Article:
Joining him in the mix are a role call of the usual suspects, lining up to star opposite one another in Burton’s movie. Stephen Fry deliver’s accordingly as the cheshire cat, Crispin Glover gives creepy once more to good effect, even though i wasn’t a huge fan of his odd CGI enabled walking - but maybe this was to help his character….I don’t know. Even Anne Hathaway who i’ve never been too bothered about, was good - with all her random hand movements and little touches of comedy. But it was, naturally, the performance of the director’s muse -Bonham Carter - that came a very close second in the quality stakes to Depp. Now a permanent fixture in every one of her partner’s films, HBC is again deliciously wicked, mental and amusing as the mad queen, talking like a child, shouting out orders with a comical lisp and sprouting randomness like “i need a pig here” for when she needs her foot stool. Recently i caught her on a late night chat show and it’s amazing just how awesome she is these days, coming out from when she was perceived as a period film type, to the way she talks, the clothes she wears and her very own devil may care attitute and individuality in a business that is anything but. For that she is too fucking cool and you gotta love her all the more.  

Overall though, it is Burton’s crazy ass darkly quirky vision that shines through. Equipping himself again admirably, and throwing everything he has into the production, it results in very much a Burtonesque take on Lewis Carroll’s imaginative world of nonsense. From the small touches like the monkey’s in the Queen’s court acting as table legs and the birds flying around the ceiling to support a chandelier, to his trademark twisted SLEEPY HOLLOW trees, broken windmills, eccentric performances and Danny Elfman. The very fact that a lot of the movie is computer assisted and is basically a fantastical place full of magical creatures, Jabberwocky’s and strange looking men, the green screen work is really pretty good - with the actors seamlessly integrating themselves into their surroundings - and while not perfection, it’s amazing when you are grabbed by the story and have a genuine fucking interest with the characters, you tend not to scrutinise the way it’s been shot. Just look at PHANTOM MENACE. Actually don’t. Ever. No one should have to look at that again…excuse me for bringing it up.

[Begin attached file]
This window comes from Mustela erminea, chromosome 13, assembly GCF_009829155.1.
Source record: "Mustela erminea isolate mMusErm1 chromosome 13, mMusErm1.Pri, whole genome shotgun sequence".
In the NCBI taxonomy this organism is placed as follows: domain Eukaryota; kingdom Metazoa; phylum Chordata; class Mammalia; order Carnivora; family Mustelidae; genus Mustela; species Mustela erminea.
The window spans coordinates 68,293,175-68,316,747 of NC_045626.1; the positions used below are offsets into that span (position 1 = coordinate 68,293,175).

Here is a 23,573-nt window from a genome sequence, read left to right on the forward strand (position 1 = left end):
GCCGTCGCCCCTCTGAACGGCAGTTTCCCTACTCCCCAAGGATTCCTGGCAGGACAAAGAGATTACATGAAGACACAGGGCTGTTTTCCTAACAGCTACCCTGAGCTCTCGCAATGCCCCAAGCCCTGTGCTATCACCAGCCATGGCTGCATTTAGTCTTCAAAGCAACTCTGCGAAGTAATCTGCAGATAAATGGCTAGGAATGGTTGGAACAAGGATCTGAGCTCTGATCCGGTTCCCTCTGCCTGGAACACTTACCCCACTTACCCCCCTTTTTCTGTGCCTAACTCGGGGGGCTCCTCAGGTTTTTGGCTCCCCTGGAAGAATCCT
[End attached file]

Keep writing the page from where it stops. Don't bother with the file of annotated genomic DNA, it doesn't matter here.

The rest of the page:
Still one of the few director’s with his own unique style that will not be compromised and a work aesthetic of delivering the goods you would expect, Burton is one of the great film makers. Using the latest cinematic tricks afforded to him to tell his story proper, he never forgets the importance of great characterisation and the emotion he can illicit from within. Like the ending to BATMAN RETURNS, when Keaton, mask ripped off, witnesses the death of the Penguin, the score building to a finale, this movie for me, never once forgets where the real story lies. That of the deep unrequited love for Alice that the Hatter holds to his heart, and his desire for her to stay with him in the ‘Underland’, as he knows deep down that even though he maybe as crazy as a mindfuck, somehow when she’s around, he becomes just that right side of sane. 

Clearly not up there with Burton’s best work, but most definitely an enjoyable slice of crazy, enhanced by some nice ideas, typically dark imagery and the outstanding performances of Bonham Carter and Johnny Depp. 

BEST BIT:

Hatter points to his head - “i don’t like it in here Alice, it’s terribly crowded”.